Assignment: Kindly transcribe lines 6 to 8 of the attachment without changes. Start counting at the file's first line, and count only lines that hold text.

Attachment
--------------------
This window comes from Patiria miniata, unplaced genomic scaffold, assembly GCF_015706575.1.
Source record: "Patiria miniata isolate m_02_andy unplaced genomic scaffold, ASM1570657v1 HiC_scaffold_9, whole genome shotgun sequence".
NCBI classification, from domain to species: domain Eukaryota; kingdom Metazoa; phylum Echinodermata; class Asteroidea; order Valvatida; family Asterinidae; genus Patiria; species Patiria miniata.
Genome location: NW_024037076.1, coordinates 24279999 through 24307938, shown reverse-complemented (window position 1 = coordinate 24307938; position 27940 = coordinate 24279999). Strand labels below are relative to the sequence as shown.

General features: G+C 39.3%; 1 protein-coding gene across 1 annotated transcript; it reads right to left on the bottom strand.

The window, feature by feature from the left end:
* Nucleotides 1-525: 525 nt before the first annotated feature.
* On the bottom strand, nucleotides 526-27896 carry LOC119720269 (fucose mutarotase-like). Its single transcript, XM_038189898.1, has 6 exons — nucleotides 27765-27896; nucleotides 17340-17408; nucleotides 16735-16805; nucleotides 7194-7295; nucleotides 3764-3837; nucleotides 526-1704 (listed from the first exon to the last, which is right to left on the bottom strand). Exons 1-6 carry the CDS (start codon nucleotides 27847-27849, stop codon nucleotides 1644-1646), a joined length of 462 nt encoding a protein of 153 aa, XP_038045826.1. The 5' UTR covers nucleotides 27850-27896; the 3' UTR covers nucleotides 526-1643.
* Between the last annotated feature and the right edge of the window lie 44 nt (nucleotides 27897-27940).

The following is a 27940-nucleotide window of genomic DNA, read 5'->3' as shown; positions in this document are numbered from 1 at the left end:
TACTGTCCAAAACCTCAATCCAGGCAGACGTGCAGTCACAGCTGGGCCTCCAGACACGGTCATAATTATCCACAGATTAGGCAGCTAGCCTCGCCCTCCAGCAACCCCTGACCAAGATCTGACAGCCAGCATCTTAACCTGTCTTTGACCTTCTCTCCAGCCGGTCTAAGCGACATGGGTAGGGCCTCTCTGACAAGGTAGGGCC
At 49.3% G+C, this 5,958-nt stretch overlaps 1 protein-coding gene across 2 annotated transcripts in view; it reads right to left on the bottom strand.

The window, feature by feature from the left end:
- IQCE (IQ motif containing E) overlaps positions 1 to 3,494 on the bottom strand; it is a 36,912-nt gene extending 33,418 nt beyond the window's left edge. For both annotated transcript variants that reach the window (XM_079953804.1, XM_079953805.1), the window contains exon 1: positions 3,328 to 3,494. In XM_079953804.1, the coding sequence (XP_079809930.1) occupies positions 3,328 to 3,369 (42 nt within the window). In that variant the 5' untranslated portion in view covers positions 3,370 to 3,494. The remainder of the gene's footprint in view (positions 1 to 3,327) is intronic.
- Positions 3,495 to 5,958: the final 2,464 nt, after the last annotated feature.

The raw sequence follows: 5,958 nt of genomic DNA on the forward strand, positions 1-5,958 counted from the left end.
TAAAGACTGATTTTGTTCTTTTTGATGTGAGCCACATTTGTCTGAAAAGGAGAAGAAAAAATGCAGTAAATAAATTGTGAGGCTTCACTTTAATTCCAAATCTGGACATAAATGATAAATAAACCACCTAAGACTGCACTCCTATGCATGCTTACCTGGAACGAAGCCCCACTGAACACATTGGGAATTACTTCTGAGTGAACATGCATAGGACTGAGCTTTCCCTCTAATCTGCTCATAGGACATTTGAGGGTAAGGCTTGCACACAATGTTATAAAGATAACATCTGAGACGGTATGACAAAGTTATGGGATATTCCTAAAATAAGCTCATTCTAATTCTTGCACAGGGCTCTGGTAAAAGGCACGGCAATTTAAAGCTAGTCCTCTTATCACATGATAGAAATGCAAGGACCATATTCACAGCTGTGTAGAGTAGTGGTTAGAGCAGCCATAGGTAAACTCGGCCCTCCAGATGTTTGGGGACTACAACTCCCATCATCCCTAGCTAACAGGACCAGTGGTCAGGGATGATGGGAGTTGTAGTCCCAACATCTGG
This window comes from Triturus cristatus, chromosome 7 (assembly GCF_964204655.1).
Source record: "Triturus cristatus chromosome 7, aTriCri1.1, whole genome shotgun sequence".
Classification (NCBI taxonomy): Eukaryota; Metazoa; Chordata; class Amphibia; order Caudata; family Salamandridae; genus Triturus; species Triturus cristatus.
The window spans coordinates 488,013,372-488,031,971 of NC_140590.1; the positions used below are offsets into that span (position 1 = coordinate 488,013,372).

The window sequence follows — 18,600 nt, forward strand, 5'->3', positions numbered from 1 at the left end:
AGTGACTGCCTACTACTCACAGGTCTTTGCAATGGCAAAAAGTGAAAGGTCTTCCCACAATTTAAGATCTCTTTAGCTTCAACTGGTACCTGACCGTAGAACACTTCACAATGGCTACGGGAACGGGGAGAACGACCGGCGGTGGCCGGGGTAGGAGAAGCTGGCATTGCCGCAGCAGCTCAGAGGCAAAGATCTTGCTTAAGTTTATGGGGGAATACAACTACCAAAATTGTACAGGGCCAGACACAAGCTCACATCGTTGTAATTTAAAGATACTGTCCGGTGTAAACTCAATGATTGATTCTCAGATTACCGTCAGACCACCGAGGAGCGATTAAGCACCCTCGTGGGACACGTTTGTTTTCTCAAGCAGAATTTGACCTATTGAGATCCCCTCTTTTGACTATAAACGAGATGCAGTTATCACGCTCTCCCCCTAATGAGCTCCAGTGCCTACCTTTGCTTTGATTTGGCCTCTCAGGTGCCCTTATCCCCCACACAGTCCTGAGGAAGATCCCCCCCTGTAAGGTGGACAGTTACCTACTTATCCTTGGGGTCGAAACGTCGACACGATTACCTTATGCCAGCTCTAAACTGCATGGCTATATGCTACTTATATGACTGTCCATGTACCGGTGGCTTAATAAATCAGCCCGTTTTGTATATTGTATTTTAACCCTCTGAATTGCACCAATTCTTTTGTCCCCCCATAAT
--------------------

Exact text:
The window, feature by feature from the left end:
* Nucleotides 1-525: 525 nt before the first annotated feature.
* On the bottom strand, nucleotides 526-27896 carry LOC119720269 (fucose mutarotase-like). Its single transcript, XM_038189898.1, has 6 exons — nucleotides 27765-27896; nucleotides 17340-17408; nucleotides 16735-16805; nucleotides 7194-7295; nucleotides 3764-3837; nucleotides 526-1704 (listed from the first exon to the last, which is right to left on the bottom strand). Exons 1-6 carry the CDS (start codon nucleotides 27847-27849, stop codon nucleotides 1644-1646), a joined length of 462 nt encoding a protein of 153 aa, XP_038045826.1. The 5' UTR covers nucleotides 27850-27896; the 3' UTR covers nucleotides 526-1643.